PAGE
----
“This is not because they????e uniquely evil human beings. It???? because that???? the omega state of financial capitalism at the moment, the way the entire institutional apparatus is structured. Most of these managers were doing what made sense in their businesses, their professional world. They were trained to do it, rewarded for it.”

    I must disagree that the were not “evil human beings.” They might not have been “unique” but they sure as hell were evil. They meant to do what they did in pursuit of their own self-interest, otherwise known as greed. They did not give a damn about the harm they did to others, one of the unmistakable characteristics listed by the APA in its DIagnostic and Statistical Manual for determining if a person has antisocial personality disorder. This disorder is marked by tendencies to act againt the interests of society.

    The men on Wall Street meant to do it in the same way that the man who whipped slaves meant to do it. In both cases the men who were stealing and whipping knew they were “right” to do it, or more likely, knew that they “had a right to do it.”

    Evil is done by human beings, no other being or thing does evil. The forgiving statement you wrote, “They were trained to do it, rewarded for it.” shocked me. The men who ran the gas system and the ovens at Dachau were “trained to do it.” They were “rewarded for it.”

    So, as you know, I have long held that there is a variety of our species that is inherently, in its most extreme form, evil. I think that genetic science is slowly establishing this position. And this opinion, wherever I express it, is almost always greeted by finger-wagging. And I am already beginning to regret expressing my shock and disagreement with you, but as Robert Browning is reputed to have said about some bragging he did in “Epilogue to Asolando,” that since what he said was true, he would let it stand.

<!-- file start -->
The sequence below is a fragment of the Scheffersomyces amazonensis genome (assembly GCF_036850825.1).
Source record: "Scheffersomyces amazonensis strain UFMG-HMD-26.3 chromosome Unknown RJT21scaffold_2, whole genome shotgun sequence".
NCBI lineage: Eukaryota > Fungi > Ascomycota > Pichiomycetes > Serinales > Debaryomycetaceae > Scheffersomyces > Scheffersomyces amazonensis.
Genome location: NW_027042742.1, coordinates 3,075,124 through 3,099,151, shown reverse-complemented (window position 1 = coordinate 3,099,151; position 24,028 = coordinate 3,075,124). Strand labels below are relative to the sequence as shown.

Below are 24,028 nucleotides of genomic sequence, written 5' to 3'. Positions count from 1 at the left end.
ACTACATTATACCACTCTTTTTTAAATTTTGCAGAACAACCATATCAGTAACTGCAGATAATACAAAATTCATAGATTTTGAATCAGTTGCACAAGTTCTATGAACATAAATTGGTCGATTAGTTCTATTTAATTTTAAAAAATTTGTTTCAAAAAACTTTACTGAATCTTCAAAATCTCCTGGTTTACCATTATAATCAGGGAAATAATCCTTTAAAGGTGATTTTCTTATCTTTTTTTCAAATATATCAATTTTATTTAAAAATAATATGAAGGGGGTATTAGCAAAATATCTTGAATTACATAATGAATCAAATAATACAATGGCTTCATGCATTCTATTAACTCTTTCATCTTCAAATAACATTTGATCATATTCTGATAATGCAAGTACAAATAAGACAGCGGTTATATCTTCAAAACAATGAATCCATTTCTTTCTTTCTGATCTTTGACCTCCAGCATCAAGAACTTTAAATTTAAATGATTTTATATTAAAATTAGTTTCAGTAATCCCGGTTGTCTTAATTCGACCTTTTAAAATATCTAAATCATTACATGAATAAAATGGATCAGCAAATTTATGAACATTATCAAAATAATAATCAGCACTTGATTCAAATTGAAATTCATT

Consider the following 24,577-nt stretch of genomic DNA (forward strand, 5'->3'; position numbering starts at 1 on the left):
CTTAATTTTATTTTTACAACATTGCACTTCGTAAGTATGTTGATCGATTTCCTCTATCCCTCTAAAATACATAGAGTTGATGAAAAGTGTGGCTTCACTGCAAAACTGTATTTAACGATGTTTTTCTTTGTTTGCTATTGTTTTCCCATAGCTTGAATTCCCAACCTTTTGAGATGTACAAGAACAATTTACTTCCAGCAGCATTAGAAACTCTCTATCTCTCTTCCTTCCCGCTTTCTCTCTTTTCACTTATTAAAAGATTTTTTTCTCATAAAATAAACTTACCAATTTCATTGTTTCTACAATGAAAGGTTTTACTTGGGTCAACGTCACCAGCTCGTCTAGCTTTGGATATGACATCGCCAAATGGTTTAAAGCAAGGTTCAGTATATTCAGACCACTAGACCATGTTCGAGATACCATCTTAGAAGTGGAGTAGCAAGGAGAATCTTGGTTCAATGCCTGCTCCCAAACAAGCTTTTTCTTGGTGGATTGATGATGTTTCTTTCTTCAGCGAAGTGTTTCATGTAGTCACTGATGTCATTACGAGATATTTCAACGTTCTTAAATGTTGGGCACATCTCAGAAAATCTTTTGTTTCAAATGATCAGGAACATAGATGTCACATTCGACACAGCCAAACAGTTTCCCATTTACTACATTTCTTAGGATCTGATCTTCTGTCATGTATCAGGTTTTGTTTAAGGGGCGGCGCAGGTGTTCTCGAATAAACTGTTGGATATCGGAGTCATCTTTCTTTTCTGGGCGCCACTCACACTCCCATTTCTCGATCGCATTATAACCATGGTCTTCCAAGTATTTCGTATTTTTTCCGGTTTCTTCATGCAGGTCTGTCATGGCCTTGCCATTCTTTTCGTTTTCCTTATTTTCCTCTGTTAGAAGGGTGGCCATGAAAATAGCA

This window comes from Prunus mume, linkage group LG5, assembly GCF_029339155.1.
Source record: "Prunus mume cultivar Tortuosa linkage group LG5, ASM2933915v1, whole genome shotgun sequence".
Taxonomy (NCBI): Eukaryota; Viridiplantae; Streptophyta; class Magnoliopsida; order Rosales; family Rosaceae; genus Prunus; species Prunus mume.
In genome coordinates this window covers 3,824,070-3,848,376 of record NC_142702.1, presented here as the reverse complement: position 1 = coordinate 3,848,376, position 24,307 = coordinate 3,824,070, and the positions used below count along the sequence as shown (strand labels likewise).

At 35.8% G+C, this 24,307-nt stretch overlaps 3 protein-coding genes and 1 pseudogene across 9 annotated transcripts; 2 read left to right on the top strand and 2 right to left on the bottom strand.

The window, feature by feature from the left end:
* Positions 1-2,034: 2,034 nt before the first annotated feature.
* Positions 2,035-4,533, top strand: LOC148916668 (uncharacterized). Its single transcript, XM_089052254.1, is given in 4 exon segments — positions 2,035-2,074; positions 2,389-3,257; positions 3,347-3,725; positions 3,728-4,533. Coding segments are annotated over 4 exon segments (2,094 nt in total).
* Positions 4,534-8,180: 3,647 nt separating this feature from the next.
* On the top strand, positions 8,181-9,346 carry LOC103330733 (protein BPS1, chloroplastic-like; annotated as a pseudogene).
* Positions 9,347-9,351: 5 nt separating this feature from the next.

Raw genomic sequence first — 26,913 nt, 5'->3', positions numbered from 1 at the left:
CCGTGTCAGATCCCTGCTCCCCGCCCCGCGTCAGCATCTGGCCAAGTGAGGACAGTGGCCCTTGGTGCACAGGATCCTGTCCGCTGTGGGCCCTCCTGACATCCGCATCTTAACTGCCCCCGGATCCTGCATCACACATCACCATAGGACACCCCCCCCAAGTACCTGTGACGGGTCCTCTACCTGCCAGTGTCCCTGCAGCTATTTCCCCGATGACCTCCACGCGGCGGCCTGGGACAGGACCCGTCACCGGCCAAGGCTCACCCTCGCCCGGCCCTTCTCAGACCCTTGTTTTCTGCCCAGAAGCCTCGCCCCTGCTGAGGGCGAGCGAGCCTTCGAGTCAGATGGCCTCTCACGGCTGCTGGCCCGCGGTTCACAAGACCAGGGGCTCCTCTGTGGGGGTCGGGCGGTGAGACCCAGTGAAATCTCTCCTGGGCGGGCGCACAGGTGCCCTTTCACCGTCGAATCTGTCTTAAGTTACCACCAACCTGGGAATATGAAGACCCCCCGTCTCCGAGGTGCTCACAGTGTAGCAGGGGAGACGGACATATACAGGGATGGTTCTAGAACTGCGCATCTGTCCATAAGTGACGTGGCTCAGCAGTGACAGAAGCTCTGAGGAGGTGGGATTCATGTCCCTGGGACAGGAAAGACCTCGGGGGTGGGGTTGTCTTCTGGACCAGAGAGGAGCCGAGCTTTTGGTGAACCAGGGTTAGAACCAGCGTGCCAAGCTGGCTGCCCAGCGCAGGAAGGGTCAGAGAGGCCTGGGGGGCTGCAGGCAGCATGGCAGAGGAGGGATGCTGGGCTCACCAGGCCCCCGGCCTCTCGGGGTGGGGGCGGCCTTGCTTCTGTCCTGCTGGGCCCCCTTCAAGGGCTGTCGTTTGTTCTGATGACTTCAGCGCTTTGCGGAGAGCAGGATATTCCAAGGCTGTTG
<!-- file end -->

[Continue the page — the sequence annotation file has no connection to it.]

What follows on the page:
8. Timothy Burke says:

    Look, I obviously don’t have a high opinion of a lot of the key people in the financial system at the moment. I don’t know how anyone could. But I think it’s a mistake to develop a view of them as being somehow extraordinarily different than the rest of us. Especially if you want to invoke genetics. Analogies to Nazism are always dangerous, but this is an old debate about Nazism as well: were they “ordinary”, were most Germans complicit in the crimes of the Nazi state, or were they extraordinary or freakish? I tend to side with the argument made most recently by Inga Clendennin, which is if you don’t understand the ordinary humanness of even the most extraordinarily malevolent Nazi leaders, let alone the rank-and-file, you don’t really understand Nazism as a system or Nazis as human actors. Clendennin argues that all we’re doing in that case is walling off Nazism and Nazis as beyond explanation or understanding, as being wholly alien to the rest of us as “good people”.

  9. hestal says:

    Something was done by the men of Wall Street that had ruined other people’s live, people who did nothing to deserve what happened to them. And somebody did it. Your analysis is muddy. It says that no one was to blame, which is preposterous. These guys knew what they were doing, and proof of this was supplied in Congress just last week. The AIG bonus plans, apparently constructed on an individual basis, and apparently more than ten pages long, and aparrently legally complex, shared a common element. In the first half of 2007, I think it was in April, a clause was indluced for the 2008 bonus plan which specified that the bonus pool would not be penalized if the mark-to-market system should devalue the credit default swaps which were the instruments, rather than a pistol, that were used to steal all this money. I told you about this last week in another comment. This clause would not have been included if these men did not know that disaster was coming. I say again, I have dealt with men doing this kind of thing since 1965 and they always have deniability. And they always have their defenders who think nurture not nature governs our behavior. This is simply indefensible. So many things about us are determined by genes so it is wrong to wall off moral conduct as a distinct trait. Baldersdash we inherit our behavioral tenedencies.

  10. Timothy Burke says: